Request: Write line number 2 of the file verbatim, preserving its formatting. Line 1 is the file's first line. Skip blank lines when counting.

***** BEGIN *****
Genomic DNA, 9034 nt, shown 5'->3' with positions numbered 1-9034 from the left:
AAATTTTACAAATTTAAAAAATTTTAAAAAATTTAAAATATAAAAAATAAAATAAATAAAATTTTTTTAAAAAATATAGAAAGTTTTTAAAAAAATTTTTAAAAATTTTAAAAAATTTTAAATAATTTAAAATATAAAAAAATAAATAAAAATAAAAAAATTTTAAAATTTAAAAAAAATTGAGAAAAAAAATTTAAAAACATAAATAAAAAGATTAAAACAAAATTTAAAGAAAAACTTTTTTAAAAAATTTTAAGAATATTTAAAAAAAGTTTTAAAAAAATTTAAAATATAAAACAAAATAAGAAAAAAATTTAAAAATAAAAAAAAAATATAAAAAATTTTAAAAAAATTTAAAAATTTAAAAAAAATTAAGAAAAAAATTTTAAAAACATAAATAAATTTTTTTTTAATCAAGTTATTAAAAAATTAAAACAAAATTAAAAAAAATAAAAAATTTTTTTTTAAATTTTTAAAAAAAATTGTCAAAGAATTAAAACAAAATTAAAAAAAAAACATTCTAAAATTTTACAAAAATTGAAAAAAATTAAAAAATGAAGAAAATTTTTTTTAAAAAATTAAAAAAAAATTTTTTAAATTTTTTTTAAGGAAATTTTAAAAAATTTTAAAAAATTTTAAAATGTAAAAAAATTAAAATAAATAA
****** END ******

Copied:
AAATTTTACAAATTTAAAAAATTTTAAAAAATTTAAAATATAAAAAATAAAATAAATAAAATTTTTTTAAAAAATATAGAAAGTTTTTAAAAAAATTTTTAAAAATTTTAAAAAATTTTAAATAATTTAAAATATAAAAAAATAAATAAAAATAAAAAAATTTTAAAATTTAAAAAAAATTGAGAAAAAAAATTTAAAAACATAAATAAAAAGATTAAAACAAAATTTAAAGAAAAACTTTTTTAAAAAATTTTAAGAATATTTAAAAAAAGTTTTAAAAAAATTTAAAATATAAAACAAAATAAGAAAAAAATTTAAAAATAAAAAAAAAATATAAAAAATTTTAAAAAAATTTAAAAATTTAAAAAAAATTAAGAAAAAAATTTTAAAAACATAAATAAATTTTTTTTTAATCAAGTTATTAAAAAATTAAAACAAAATTAAAAAAAATAAAAAATTTTTTTTTAAATTTTTAAAAAAAATTGTCAAAGAATTAAAACAAAATTAAAAAAAAAACATTCTAAAATTTTACAAAAATTGAAAAAAATTAAAAAATGAAGAAAATTTTTTTTAAAAAATTAAAAAAAAATTTTTTAAATTTTTTTTAAGGAAATTTTAAAAAATTTTAAAAAATTTTAAAATGTAAAAAAATTAAAATAAATAA